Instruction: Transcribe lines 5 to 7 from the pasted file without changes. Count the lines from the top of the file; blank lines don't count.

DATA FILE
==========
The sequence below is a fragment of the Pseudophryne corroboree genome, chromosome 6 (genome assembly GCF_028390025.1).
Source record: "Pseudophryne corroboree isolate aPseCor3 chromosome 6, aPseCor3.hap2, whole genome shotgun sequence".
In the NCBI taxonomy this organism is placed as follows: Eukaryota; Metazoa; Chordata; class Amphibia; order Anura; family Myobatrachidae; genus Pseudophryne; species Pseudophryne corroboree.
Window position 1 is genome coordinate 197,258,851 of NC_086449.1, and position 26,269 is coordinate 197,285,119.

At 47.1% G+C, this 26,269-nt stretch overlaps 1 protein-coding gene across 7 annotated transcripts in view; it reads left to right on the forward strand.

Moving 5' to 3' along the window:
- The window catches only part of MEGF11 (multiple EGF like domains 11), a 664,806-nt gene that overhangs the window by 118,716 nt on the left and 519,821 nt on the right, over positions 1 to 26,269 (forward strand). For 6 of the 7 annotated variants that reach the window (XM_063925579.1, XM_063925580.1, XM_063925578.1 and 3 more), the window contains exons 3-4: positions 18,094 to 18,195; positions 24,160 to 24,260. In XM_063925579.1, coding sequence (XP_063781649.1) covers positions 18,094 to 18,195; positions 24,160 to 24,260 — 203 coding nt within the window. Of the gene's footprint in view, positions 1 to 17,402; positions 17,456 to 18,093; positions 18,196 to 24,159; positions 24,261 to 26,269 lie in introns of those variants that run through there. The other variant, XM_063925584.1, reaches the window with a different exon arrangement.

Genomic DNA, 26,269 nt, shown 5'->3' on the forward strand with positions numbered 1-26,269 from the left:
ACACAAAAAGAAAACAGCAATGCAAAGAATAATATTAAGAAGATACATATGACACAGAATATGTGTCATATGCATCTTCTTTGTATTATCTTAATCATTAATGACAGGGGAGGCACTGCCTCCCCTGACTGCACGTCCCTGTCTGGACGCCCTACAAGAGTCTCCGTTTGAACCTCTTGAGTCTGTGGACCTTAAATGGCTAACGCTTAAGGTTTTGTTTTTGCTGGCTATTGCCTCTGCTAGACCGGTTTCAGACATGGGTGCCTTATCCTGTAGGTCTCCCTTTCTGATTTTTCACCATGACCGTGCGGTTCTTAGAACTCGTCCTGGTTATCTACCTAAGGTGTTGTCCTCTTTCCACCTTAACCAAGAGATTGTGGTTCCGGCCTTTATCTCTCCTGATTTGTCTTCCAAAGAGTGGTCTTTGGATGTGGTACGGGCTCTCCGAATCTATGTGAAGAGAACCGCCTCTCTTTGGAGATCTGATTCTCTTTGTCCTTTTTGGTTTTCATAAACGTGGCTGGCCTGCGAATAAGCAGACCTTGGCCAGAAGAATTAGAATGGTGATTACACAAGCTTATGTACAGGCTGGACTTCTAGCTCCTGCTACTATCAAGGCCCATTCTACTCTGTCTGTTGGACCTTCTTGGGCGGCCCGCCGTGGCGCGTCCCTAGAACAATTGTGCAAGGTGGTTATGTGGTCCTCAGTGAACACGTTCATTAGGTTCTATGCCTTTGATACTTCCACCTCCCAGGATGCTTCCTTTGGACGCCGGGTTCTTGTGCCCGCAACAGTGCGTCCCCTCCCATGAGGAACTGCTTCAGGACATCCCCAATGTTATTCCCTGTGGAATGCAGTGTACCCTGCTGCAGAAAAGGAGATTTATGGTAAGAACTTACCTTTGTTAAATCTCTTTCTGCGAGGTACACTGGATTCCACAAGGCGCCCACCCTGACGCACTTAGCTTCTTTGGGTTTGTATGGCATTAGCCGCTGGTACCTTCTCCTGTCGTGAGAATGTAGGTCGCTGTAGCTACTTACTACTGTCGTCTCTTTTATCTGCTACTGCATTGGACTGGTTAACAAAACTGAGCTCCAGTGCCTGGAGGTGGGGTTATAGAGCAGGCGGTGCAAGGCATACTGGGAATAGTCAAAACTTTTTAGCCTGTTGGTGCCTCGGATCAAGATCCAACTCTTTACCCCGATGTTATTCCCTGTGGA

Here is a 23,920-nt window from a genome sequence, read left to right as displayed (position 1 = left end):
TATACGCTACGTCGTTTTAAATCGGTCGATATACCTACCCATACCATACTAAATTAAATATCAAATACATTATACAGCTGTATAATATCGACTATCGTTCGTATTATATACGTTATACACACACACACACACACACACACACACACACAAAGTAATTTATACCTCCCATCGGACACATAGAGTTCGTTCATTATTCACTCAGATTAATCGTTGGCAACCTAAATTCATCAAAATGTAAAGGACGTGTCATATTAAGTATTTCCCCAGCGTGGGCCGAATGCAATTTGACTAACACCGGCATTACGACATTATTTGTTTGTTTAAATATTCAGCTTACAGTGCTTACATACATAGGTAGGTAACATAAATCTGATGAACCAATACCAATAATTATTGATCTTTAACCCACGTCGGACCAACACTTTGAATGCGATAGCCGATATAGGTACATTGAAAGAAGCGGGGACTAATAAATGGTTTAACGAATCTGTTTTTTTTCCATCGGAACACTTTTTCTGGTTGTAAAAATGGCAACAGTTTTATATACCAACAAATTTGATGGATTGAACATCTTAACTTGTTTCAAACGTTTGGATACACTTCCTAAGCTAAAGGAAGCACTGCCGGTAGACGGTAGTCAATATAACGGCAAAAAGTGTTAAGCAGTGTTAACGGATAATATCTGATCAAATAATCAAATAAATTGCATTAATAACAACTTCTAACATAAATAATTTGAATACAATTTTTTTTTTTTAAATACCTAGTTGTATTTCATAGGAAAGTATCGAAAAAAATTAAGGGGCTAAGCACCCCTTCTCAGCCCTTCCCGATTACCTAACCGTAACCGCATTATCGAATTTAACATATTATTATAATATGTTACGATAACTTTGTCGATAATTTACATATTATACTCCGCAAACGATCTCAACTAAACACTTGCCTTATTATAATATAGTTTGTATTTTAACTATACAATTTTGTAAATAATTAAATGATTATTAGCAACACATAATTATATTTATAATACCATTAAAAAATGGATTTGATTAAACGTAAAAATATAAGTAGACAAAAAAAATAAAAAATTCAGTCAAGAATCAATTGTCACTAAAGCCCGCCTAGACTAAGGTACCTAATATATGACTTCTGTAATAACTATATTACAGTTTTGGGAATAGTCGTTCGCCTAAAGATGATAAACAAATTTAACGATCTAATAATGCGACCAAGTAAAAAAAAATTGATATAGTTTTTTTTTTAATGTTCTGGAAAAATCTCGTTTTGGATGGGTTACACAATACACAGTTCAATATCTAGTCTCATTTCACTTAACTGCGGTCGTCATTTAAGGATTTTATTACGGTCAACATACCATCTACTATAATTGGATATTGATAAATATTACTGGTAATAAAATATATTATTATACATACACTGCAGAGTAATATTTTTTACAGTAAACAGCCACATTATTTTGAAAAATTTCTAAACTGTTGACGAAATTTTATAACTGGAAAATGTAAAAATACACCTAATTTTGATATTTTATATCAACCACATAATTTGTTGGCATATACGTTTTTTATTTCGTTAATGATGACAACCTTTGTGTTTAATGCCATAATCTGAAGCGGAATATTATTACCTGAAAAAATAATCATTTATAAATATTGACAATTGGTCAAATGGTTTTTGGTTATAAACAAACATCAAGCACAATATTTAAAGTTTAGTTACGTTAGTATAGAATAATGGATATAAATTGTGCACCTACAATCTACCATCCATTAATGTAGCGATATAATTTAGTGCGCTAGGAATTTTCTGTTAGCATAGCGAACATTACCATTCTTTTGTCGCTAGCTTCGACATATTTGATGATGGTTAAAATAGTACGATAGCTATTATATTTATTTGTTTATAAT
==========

At 47.1% G+C, this 26,269-nt stretch overlaps 1 protein-coding gene across 7 annotated transcripts in view; it reads left to right on the forward strand.

Moving 5' to 3' along the window:
- The window catches only part of MEGF11 (multiple EGF like domains 11), a 664,806-nt gene that overhangs the window by 118,716 nt on the left and 519,821 nt on the right, over positions 1 to 26,269 (forward strand). For 6 of the 7 annotated variants that reach the window (XM_063925579.1, XM_063925580.1, XM_063925578.1 and 3 more), the window contains exons 3-4: positions 18,094 to 18,195; positions 24,160 to 24,260. In XM_063925579.1, coding sequence (XP_063781649.1) covers positions 18,094 to 18,195; positions 24,160 to 24,260 — 203 coding nt within the window. Of the gene's footprint in view, positions 1 to 17,402; positions 17,456 to 18,093; positions 18,196 to 24,159; positions 24,261 to 26,269 lie in introns of those variants that run through there. The other variant, XM_063925584.1, reaches the window with a different exon arrangement.